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Conflicts, security and marginalisation: institutional change of the pastoral commons in a ‘glocal’ world
|Author(s) :||T. Haller et al.|
This paper argues that pastoral commons are under increasing pressure not just from overuse by pastoralists themselves, but from land management policies. Since colonial times, these have been based on a persistent misconception of the nature of pastoral economies and combined with increasing land alienation and fragmentation through government policies and covert privatisation of pastures. The paper focuses especially on pastoral populations in African drylands and is based on long-term research by independent researchers summarising some of their experiences in western, eastern and southern Africa. Most of them are organised in the African Drylands Dialogue, trying to shed some light on the developments in these areas. Before discussing the actual situation of African pastoralists, the authors focus on basic institutional features of the political and economic management of common grazing lands. This is followed by an overview of land alienation processes in colonial times, which serves as a basis for understanding the current land alienation constellations. The paper then moves on to explain how and why pastoralists are framed by the national discourses as the ‘other’ and the ‘troublemaker’, even being labelled as terrorists in nation state contexts.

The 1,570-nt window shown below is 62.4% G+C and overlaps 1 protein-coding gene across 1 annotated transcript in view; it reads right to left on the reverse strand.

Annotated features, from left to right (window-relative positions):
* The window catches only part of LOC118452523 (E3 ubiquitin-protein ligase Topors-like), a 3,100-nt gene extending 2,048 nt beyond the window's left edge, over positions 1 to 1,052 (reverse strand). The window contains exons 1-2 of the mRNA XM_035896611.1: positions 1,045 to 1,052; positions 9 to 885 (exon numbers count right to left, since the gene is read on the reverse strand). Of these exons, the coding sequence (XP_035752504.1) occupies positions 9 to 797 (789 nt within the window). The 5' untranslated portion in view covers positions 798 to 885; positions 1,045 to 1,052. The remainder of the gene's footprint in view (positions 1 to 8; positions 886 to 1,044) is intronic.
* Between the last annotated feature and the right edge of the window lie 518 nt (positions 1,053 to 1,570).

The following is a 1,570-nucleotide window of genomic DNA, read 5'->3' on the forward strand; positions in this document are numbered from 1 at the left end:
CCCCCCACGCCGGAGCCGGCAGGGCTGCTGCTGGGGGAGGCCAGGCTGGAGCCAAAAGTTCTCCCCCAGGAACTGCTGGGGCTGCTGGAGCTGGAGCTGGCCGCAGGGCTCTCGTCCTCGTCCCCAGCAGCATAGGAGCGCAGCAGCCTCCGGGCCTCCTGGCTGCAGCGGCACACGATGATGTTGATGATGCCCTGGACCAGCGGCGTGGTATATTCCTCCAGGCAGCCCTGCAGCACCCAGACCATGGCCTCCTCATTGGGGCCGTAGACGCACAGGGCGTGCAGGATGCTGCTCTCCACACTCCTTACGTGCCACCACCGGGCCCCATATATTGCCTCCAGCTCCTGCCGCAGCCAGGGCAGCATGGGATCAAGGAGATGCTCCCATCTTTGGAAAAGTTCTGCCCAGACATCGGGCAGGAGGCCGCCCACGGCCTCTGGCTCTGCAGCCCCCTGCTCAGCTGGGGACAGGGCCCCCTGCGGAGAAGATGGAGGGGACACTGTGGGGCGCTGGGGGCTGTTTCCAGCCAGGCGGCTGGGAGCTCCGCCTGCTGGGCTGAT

Contraband – Harmful policy – Land grabbing – Land reform – Myth – Pastoralism.